By Chad Selweski
Wednesday, February 6,2013
The political battle for the chairmanship of the Michigan
Democratic Party took a turn on Wednesday as the 18-year incumbent
stressed his deep roots in state politics and the challenger, with
limited connections to Michigan, emphasized his ability to rely upon
high-tech methods to recruit candidates and raise millions of dollars.
challenger, Lon Johnson, told reporters that he will rely upon
Facebook, Twitter and online tactics to dramatically improve the party’s
chances in the 2014 election. Johnson, 41, launched an aggressive
Facebook campaign for the chairmanship that outlined several items in
his platform, including building “a new party executive structure.”
need effective and efficient ways of winning at the ballot box. We …
need the tools and technology to do this, and we need to start now,”
said Johnson, a Kalkaska area resident who has worked for the Democratic
Party at the national level in Washington.
In response, party
Chairman Mark Brewer continued to stress his support from grassroots
activists while declining to level criticism at Johnson. About 1,500
delegates will elect the 2013-14 chairman at the party’s Democratic
State Convention on Feb. 23 at Cobo Center in Detroit.
began his political career in Macomb County politics in the early
1980s, asserted that the Michigan party’s use of technology and voter
databases puts his administration ahead of nearly every other state.
the chairman received a smack-down on Tuesday when the UAW and the
Michigan Democratic congressional delegation, including Sens. Debbie
Stabenow and Carl Levin and Rep. Sander Levin, unveiled their support
for Johnson. The Teamsters are also reportedly in Johnson’s corner,
adding to the perception that the political shelf life for Brewer, the
longest-serving state party chairman in the nation, may be fading.
the same time, Johnson, 41, may face scrutiny in the coming days about
his lack of homegrown connections to Michigan politics. By his own
admission, Johnson was working in Washington for several years prior to
his permanent return to Michigan in summer 2004 to serve as director for
a pro-Democratic group, America Coming Together. But the Rockwood
native’s gig with the ACT, which was backed by billionaire George Soros,
ended abruptly in September 2004 when John Kerry’s presidential
campaign decided they had sewn up Michigan and sent the state’s ACT
staff to other battleground locations.
For the past seven years,
Johnson has been employed by the Nashville-based venture capital firm
TVV – apparently working from his home – while also waging an
unsuccessful 2012 campaign for state House in northern Michigan.
that race against a favored Republican incumbent, Johnson raised
$335,000 – an eye-popping figure for a state House campaign in a
still-struggling Michigan economy. According to the campaign finance
reports that Johnson filed with the state, the majority of his
contributions came from outside the 103rd House District and outside of
His 2012 finance figures show that he received hundreds
of donations from across the nation, from Alaska and Hawaii to Florida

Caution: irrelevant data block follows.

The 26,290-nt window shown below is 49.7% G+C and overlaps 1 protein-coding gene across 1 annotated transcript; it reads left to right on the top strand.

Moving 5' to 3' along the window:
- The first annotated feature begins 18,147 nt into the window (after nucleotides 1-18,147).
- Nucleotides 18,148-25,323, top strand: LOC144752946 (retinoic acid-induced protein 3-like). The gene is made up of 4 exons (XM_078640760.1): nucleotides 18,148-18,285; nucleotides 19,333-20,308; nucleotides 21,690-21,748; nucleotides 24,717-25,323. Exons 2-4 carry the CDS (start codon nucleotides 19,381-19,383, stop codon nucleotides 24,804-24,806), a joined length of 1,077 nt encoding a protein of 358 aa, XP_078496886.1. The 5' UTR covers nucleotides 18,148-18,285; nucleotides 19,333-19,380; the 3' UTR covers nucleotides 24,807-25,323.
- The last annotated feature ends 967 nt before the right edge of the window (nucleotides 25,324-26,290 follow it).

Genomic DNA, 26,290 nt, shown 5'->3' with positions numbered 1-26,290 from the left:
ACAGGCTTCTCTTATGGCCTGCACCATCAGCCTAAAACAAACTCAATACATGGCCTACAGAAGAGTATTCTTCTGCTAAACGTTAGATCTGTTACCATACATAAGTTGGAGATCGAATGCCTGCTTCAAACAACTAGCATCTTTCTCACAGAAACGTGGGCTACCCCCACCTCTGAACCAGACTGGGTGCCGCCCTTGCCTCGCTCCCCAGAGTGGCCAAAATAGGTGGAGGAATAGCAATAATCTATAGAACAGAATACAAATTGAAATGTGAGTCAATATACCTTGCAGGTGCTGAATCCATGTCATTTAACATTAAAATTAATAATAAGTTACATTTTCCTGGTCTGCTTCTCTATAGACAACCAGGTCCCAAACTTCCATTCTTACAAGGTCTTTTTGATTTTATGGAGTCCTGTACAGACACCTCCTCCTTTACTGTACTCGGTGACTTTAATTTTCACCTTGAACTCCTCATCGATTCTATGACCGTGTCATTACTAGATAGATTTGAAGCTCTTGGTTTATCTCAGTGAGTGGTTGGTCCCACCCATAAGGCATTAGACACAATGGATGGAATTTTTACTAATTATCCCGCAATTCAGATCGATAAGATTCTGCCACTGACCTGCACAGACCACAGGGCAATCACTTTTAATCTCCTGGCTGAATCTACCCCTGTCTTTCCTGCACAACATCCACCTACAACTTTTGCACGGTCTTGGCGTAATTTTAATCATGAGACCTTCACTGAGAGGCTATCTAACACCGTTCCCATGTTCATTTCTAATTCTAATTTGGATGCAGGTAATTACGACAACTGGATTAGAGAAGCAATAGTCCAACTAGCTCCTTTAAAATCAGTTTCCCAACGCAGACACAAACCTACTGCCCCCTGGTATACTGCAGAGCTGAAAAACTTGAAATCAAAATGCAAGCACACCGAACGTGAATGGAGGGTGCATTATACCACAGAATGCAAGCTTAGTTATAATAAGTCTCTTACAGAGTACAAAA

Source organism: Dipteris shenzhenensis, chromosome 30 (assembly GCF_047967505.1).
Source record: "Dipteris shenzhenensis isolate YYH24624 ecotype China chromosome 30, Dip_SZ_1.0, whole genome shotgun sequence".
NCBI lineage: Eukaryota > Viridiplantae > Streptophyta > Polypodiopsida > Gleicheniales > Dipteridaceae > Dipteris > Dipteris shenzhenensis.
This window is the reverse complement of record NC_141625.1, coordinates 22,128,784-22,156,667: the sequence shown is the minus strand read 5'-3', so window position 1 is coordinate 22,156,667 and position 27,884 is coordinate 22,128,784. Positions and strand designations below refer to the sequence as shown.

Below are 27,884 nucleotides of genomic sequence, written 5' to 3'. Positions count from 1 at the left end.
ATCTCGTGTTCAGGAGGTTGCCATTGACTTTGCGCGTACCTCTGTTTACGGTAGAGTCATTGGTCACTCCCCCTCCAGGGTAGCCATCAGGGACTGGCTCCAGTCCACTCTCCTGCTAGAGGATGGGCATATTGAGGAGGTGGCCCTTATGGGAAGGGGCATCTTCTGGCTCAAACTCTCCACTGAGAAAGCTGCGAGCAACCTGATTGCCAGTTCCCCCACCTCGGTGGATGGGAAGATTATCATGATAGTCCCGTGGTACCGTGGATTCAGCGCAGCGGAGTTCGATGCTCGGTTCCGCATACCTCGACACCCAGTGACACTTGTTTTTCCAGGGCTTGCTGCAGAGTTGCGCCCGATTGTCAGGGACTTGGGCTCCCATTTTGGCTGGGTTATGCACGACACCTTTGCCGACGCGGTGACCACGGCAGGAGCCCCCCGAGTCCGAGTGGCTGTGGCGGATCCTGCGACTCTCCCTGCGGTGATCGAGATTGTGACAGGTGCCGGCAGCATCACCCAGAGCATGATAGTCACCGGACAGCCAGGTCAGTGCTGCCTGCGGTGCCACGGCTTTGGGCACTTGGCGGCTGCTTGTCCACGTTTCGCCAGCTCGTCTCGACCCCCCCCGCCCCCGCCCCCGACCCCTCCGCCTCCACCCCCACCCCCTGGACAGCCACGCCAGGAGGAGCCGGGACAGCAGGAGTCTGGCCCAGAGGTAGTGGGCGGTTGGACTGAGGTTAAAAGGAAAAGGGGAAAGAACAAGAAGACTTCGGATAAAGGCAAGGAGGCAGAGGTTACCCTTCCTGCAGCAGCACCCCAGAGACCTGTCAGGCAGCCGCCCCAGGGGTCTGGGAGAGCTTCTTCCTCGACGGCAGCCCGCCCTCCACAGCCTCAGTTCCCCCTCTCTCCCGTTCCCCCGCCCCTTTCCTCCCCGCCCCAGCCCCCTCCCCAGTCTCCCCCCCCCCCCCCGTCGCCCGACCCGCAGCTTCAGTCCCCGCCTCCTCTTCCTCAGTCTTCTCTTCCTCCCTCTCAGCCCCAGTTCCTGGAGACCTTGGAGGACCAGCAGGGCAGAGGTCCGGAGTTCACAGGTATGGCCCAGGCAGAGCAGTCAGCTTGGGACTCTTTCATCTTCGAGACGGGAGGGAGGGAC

and Massachusetts. Overall, he benefited from campaign cash that flowed
in from 23 states, plus Washington, D.C., and Puerto Rico.
Only one contribution came from the place that he now calls his hometown, Kalkaska.
Johnson took advantage of his connections established when he was part
of Al Gore’s presidential campaign and subsequent political action
committee. In addition, he worked at the Democratic National Committee
for about 16 months in 2000-01 and at the Democratic Senatorial Campaign
Committee for one year in 2003-04.
Many political observers
assume that Johnson has benefited from his wife’s status – Julianna
Smoot served in key positions in President Obama’s 2008 and 2012
campaigns and she also demonstrated uncanny fundraising abilities for
numerous Democratic senators.
But Johnson said his promises for a more prosperous state party have nothing to do with Smoot.
“This is not about my wife coming in to raise money for the Michigan Democratic Party,” he said.
said he intends to put in place a “professional, permanent staff” at
the party offices in Lansing, including the creation of an executive
director post, so that day-to-day operations for the nearly two years
leading up to the 2014 elections are spent focused on organization and
broadening the party’s base.
He also wants to double the chairman’s salary from its current $70,000 level.
Johnson’s biggest advantage, as reflected in the endorsement letter
from the congressmen and senators, is the poor track record under Brewer
at the state election level.
Over the past 16 years, the party
has: four consecutive losses for attorney general and secretary of
state; just four years of Democratic control of the House; and an
overwhelming edge for the GOP in the Senate.
“Just because someone
has been in a post for a long time doesn’t necessarily mean they are
prepared to go forward,” Johnson said in his conference call with the
media. “This … is all about winning.”
In the Senate, where the GOP
holds a veto-proof supermajority of 26-12, beleaguered Senate
Democratic Leader Gretchen Whitmer of East Lansing may play a prominent
role in deciding which side wins this internal fight. But she has
remained quiet and her spokesman, Robert McCann, said Whitmer is
“She has a strong relationship with Mark Brewer
and I’m not sure what her relationship is with Lon Johnson, I … am not
sure if they have ever met,” McCann said. “But she’s certainly aware of
what Lon Johnson brings to the table.”